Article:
Given all this, a more thoughtful FizzBuzz response might look something like this, which we’ll call “Solution 2”;

```
function fizzBuzz ($n)
{
if($n == 0) {
return 0;
}
else if($n % 15 == 0) {
return 'fizzbuzz';
}
else if($n % 5 == 0) {
return 'buzz';
}
else if($n % 3 == 0) {
return 'fizz';
}
else {
return $n;
}
}
for ($i = 1; $i < 50; $i ++) {
echo fizzBuzz($i)."\n";
}
```

## Going Ternary

There is, also, further evolution of a good answer which compresses the code down by several lines, and also gives additional performance perks which we’ll call “Solution 3”;

```
function fizzBuzz ($n)
{
if($n == 0) {
return 0;
}
else if ($n % 3 == 0) {
return $n % 5 ? 'fizzbuzz' : 'fizz';
}
else {
return $n % 5 == 0 ? 'buzz' : $n;
}
}
for ($i = 1; $i < 50; $i ++) {
echo fizzBuzz($i)."\n";
}
```

In this more compact variant we not only look at the reduced line count, but also use more efficient codepaths. In this solution we use ternary expressions inside our `return`

statements. Ternary expressions are essentially a more condensed `if`

condition. The above code could be written as nested `if`

statements, but many developers avoid nesting more than a few levels deep as it makes code progressively more difficult to navigate.

On the efficiency front this solution better accounts for modulus (`%`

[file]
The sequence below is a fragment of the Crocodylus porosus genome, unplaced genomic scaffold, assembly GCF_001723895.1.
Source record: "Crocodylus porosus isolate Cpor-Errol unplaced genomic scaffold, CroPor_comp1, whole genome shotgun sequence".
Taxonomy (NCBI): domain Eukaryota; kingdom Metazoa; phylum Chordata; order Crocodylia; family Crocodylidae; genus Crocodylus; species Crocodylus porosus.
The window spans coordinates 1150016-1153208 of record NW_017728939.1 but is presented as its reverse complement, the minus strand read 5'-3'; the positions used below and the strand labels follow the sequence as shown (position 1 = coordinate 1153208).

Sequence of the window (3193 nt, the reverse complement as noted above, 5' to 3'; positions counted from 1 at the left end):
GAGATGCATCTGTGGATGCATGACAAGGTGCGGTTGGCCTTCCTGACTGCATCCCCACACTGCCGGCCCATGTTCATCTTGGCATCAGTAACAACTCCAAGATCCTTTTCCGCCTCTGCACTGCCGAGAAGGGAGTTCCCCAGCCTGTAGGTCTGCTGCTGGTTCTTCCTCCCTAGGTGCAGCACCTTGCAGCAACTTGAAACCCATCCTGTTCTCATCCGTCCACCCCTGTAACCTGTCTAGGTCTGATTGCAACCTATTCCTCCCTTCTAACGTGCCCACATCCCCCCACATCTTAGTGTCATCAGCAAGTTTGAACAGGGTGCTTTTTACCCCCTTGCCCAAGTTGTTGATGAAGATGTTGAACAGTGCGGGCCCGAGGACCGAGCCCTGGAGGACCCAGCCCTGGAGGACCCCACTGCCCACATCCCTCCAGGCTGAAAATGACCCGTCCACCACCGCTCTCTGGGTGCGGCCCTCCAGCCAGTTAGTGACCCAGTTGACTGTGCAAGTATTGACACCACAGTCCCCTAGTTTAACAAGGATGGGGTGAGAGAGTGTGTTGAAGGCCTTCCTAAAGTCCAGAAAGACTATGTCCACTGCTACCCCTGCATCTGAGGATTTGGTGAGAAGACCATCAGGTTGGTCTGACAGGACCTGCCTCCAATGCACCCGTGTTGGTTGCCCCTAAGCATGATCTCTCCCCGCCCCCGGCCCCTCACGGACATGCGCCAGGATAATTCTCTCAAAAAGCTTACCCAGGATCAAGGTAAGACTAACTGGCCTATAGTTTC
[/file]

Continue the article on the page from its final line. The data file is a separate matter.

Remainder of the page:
) not being an efficient operator to use, as far as operators go. Leaving aside the 0 condition the two solutions have what are called “best case” and “worst case” costs to run the function. Below shows these cases, along with the average number of `%`

checks performed after 1000 iterations.

Best “%” Case | Worst “%” Case | Average “%” Case | Average Execution Time | |

Solution 1 | 2 | 4 | 3.73 | 4973837.016 |

Solution 2 | 1 | 3 | 2.73 | 4688097.077 |

Solution 3 | 2 | 2 | 2 | 3843310.965 |

At first blush the best case scenario is better with solution 2, but solution 2’s best case only applied to one of every 15 iterations. You could shuffle the conditions so the second most efficient path applies to one third of the checks… but in general you’re just pushing a flat logic tree if you do that, when a couple of branches in logic paths will serve you better.

I don’t think anybody in their right mind would expect people to know the performance metrics of *FizzBuzz*. It’s not exactly real-world code, but if a developer is writing a solution to the FizzBuzz challenge beyond a competency level, I’d be very interested in seeing them push a little bit beyond the basics.

While we don’t want to try micro-optimizing this fairly trivial piece of code, it is always worth seeing when someone tends to write in more efficient manners, or at least, *can*. If nothing else, it’s always good to see someone push their code just a little bit harder beyond what’s strictly necessary.

Or maybe I’m just overanalyzing it.